During Didier Drogba’s time at Stamford Bridge, Chelsea became one of the most intimidating teams in the Premier League. Mentored by a then swaggering Jose Mourinho and playing alongside other Blues greats like John Terry and Frank Lampard, Drogba and Co. struck terror and fear into the opposition, combining an indomitable defence with ruthless precision up front.

The mere sight of the west Londoners strutting about before the match made opposing side’s legs tremble and this is what really separated the Chelsea of 2000s with the rest of the Premier League – that powerful, lingering essence of “being”. Such was the aura that emanated from Mourinho’s team that allowed them to turn Stamford Bridge into a rock-solid fortress.

Yet while the Blues were known to be one of the most defensively astute sides back then, they also boasted one of the most dominating attacks in England. Building from a solid and stable platform of defending from the back, they took games by the scruff of the neck with the grit and tenacity of Drogba up front.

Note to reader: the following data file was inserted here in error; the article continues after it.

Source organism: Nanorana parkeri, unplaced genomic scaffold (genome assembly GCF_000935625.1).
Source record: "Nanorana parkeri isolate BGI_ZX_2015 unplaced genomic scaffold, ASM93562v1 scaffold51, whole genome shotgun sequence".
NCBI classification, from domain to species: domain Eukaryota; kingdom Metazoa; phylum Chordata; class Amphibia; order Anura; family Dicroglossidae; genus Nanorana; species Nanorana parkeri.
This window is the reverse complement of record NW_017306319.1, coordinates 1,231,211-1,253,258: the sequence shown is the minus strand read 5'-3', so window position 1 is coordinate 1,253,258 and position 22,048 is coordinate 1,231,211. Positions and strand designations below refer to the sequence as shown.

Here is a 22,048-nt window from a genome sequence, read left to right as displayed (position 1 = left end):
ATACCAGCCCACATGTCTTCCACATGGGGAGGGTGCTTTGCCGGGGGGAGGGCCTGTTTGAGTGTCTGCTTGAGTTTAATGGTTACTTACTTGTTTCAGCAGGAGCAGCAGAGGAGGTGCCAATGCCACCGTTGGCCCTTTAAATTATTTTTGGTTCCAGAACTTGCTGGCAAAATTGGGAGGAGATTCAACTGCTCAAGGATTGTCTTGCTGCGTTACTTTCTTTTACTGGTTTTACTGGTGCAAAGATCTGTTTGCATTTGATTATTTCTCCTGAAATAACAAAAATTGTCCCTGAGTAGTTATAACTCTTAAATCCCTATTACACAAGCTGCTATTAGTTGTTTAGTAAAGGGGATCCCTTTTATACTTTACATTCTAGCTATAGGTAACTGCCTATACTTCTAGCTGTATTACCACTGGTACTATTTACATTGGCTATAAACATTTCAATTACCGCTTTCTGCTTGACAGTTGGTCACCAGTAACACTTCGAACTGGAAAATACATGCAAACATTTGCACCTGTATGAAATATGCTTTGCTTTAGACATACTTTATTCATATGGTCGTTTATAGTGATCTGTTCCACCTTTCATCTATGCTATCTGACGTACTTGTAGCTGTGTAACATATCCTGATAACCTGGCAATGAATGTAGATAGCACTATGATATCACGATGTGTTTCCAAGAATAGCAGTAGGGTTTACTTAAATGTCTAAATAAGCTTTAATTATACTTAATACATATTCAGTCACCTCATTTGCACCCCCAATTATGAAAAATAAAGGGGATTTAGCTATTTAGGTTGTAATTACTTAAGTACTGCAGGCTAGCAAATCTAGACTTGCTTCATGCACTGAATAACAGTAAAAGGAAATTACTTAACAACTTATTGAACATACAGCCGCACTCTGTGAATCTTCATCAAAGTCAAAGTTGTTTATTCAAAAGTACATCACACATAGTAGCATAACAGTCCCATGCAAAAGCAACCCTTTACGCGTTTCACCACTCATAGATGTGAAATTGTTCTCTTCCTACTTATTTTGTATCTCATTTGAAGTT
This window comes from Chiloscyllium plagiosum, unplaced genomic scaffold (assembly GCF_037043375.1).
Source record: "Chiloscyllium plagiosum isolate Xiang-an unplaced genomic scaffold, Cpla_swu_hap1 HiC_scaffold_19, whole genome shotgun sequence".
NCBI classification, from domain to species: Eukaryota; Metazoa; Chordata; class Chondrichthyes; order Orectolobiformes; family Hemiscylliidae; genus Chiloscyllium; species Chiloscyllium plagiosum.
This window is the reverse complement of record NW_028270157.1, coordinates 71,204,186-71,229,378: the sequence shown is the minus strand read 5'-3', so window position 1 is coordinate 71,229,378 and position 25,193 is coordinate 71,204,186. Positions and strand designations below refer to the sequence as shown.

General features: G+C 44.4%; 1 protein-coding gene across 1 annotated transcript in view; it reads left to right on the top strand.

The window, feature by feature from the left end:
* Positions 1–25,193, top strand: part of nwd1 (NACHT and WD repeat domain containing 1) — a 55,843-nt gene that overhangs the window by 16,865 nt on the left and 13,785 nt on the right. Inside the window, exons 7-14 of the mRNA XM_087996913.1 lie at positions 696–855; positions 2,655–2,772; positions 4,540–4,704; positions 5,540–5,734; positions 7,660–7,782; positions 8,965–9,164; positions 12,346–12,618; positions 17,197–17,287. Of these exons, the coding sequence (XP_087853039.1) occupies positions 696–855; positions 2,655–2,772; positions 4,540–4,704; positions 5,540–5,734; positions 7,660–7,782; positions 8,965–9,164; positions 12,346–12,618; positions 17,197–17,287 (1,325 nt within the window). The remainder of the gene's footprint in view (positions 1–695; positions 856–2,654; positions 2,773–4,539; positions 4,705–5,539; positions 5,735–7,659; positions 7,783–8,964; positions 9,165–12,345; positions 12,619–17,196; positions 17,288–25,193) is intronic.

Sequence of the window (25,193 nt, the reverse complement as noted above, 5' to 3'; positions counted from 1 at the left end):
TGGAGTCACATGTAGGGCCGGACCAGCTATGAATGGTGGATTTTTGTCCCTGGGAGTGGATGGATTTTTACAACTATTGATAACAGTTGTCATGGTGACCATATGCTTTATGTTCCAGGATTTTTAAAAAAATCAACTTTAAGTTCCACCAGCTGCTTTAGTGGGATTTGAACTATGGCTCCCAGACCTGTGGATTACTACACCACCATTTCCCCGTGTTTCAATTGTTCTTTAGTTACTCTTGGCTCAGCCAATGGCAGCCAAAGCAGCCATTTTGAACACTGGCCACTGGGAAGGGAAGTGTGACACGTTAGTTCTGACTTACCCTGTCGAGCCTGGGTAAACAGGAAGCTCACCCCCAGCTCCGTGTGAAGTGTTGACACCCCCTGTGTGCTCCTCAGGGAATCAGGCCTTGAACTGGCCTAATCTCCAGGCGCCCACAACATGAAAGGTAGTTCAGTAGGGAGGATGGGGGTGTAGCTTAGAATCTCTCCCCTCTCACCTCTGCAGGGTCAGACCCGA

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And this dogged determination at Chelsea’s frontline is what the ex-Blues favourite has advised current forwards Alvaro Morata and Olivier Giroud to practise. The two forwards’ struggles in front of goal are well-documented, with Eden Hazard carrying the scoring load so far, yet Drogba believes they can contribute in other ways, firstly, by imposing themselves in the pitch and cause all sort of nuisance against the opposition backline.

“I hope they will have the same success that I had. “When I came [to Chelsea] it wasn’t easy for me,” said the 40-year-old. “I think for strikers it is just a matter of confidence and do you want to improve your game and make yourself more difficult to play against. I think that’s what they are doing and I hope they will get more success because they deserve it.”

Coming from no less than Drogba himself, Morata and Giroud would do well to heed such advice.